Marketing Fails: Angering Your Target Audience is a Bad First Impression
In marketing, making your target audience mad is not the right way to start off. There are some fatal errors that people not only take part in, but I’ve even heard them taught as if these are a good idea. With marketing tips, I’ve seen some of these promoted as “effective”. Even though the average consumer, when talking about them, finds them annoying. Let’s talk about these Marketing Fails.
Please don’t be that person.
Marketing Fails: Unrequested Facebook Sales Groups are Annoying
I’ve added extracting myself from Facebook groups to my regular routine. Not a week goes by where this isn’t necessary. I have to take the time to remove myself from unwanted Facebook groups. Why? Because some well-meaning person added me to them.
This past week, they added me to five Facebook groups. These groups were selling leggings, essential oils, stickers for my nails, and some kind of diet thing. I would suddenly find my Facebook feed filled with junk I am not interested in. Notifications for things I never signed up for interrupted my day.
Even if I was ever to consider buying leggings, oils, those nail things, and pink drinks, I will not now. Ever. Period.
Y’all hacked me off from the first impression. I do not base my first impression of these products on their benefit to me. Instead, it’s based on them inconveniencing me by clogging my notifications and newsfeed. I am not considering your products because you turned me off by adding me to a group without my permission. Whatever else you have to share… I’m not interested.
This cannot possibly help sales, can it?
Marketing Fails: Be Kind to Mobile Website Visitors — No Pop-Ups
While online this morning reading some posts, I clicked on a link that looked interesting. Suddenly, my phone screen filled up with a giant pop-up. They had hijacked my device, trying to get me to sign up for their newsletter opt-in.
It reminded me of a webinar I attended in marketing. The teacher spoke about the benefits of a pop-up opt-in. He said more people will sign up just to make it go away.
So, um….what now?
You annoy your target market into shutting off your message.
Are you nuts? How is that an excellent strategy?
I wound up not reading that post this morning, because the stupid pop up wouldn’t go away. The irony here is that, if I valued what you had to say, I’d probably have been a return visitor. Now I’ll avoid your site like the plague.
Pop-up ads are equally annoying. Another website I used to enjoy visiting now has a pop-up ad. This ad covers part of the content while you scroll down. The website’s owner told me that this was because my screen must be too small.
My computer screen must be too small? WHAT?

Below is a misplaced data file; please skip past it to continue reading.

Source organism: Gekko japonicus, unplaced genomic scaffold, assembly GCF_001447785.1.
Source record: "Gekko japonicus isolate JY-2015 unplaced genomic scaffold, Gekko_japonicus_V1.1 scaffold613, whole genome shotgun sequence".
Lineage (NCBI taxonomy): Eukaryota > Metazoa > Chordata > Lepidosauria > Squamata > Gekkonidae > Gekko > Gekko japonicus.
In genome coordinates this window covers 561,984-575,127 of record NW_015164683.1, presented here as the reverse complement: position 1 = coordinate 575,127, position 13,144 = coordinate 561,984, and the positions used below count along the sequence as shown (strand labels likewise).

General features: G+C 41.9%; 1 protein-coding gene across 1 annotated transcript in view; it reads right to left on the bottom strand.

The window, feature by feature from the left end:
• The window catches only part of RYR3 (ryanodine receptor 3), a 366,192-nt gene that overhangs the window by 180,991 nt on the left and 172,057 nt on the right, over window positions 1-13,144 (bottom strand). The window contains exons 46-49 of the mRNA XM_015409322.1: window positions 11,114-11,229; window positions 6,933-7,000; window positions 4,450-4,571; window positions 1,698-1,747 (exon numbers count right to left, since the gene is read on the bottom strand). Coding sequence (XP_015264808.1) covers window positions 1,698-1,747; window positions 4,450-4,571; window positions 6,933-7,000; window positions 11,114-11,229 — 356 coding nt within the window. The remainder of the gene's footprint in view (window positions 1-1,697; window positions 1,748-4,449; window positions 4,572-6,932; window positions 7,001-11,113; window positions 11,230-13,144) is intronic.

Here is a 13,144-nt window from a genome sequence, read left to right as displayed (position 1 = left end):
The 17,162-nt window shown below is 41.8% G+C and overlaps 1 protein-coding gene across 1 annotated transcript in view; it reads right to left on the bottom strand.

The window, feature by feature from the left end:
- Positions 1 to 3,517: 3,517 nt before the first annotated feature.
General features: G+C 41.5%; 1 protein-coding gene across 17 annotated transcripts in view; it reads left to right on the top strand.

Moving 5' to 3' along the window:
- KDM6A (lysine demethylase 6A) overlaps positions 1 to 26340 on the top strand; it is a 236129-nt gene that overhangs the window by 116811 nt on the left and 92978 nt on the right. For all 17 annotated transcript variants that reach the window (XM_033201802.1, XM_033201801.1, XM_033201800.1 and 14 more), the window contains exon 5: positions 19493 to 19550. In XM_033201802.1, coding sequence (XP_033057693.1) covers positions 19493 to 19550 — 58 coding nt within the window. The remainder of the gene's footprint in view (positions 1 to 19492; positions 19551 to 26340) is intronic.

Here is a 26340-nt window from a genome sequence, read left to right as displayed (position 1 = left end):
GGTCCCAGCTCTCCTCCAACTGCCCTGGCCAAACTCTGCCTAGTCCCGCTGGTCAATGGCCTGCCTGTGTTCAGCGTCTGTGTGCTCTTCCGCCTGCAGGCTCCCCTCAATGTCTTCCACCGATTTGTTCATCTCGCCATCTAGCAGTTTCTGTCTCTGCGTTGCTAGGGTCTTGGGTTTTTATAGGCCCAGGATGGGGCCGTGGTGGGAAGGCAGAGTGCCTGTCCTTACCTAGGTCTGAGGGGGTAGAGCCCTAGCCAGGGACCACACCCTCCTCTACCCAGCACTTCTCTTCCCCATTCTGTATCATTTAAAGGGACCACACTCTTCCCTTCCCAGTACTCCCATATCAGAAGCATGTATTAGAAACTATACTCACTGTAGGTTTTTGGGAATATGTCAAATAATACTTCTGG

I am a professional graphic designer (day job and side hustle). As desktop monitors go, mine is an extra-colossal size, and up to date. The website owner also was trying to figure out (via a Facebook inquiry in a SEO group) why traffic dropped off of her blog.
Girlfriend…. Don’t ask questions you don’t want the answers to.
Marketing Fails: Did I Invite You Over?
There was a time, maybe the 1950s and 1960s, where door-to-door sales were a thing.
Today door-to-door salespeople are unwelcome and suspicious.
More than a decade ago, I had someone stop by my house just as the sun was setting to mention that my windows looked old and to tell me what kind of deal he could make to get us some “decent” windows. I was trying to get this person to leave and had made it clear I was not interested, but he kept pointing out how “bad” my windows were. Awesome.
I told them no, repeatedly, but he kept telling me how much better their company was than any other company. I slammed the door.
This was not the end, though. Apparently, we were now in the system. They again came by, because I had “Expressed interest” in talking to another salesperson. They stopped by or called at least once a week for nearly a year.
I kept calling their offices and getting nowhere until I finally talked to an owner. He said,
“Well, we want to get back to the friendliness of the 1950s ethic. Today how we do business is so impersonal, just sitting there waiting for customers to contact us. My philosophy is to train our people to look for a need and let the future customer know what we can do for them.”
Maybe we are more impersonal nowadays. But to me, I am not comfortable with people I don’t know showing up. I don’t like strangers expecting me to drop everything for them unless it’s an emergency.
I’m also sure that showing up at my house and telling me you, a total stranger, can tell my windows are crap will not make me want to do business with you.
Here, as I think back to it, the sentiment was nice. It was poorly executed and done without respecting the customer base. Fail.
No one enjoys being interrupted by advertising and follow up. Respect that and show respect to your readership and customer base.